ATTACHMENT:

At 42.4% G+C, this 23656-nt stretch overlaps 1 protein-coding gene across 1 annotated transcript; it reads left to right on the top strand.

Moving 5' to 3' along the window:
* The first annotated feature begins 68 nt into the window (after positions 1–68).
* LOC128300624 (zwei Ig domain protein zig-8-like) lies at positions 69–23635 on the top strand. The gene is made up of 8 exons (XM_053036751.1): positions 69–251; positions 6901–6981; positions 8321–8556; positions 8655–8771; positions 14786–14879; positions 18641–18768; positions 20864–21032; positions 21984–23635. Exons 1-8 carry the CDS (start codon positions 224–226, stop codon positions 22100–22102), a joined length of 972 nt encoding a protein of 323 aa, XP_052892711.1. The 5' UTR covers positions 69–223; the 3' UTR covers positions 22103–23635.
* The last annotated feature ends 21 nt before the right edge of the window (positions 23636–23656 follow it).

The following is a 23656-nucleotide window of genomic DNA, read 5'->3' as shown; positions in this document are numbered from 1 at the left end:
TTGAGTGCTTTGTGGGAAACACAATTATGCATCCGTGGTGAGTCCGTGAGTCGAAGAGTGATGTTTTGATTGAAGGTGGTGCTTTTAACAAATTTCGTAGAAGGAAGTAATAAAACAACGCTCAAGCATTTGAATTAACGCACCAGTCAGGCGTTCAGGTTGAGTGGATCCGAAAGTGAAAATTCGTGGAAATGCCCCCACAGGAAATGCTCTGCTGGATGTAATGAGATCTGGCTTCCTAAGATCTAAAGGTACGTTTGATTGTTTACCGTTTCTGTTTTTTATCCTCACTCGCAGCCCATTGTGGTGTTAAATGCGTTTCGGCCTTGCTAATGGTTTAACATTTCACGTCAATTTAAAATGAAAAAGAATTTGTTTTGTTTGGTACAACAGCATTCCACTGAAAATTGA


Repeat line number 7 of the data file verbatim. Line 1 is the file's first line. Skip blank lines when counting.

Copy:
TTGAGTGCTTTGTGGGAAACACAATTATGCATCCGTGGTGAGTCCGTGAGTCGAAGAGTGATGTTTTGATTGAAGGTGGTGCTTTTAACAAATTTCGTAGAAGGAAGTAATAAAACAACGCTCAAGCATTTGAATTAACGCACCAGTCAGGCGTTCAGGTTGAGTGGATCCGAAAGTGAAAATTCGTGGAAATGCCCCCACAGGAAATGCTCTGCTGGATGTAATGAGATCTGGCTTCCTAAGATCTAAAGGTACGTTTGATTGTTTACCGTTTCTGTTTTTTATCCTCACTCGCAGCCCATTGTGGTGTTAAATGCGTTTCGGCCTTGCTAATGGTTTAACATTTCACGTCAATTTAAAATGAAAAAGAATTTGTTTTGTTTGGTACAACAGCATTCCACTGAAAATTGA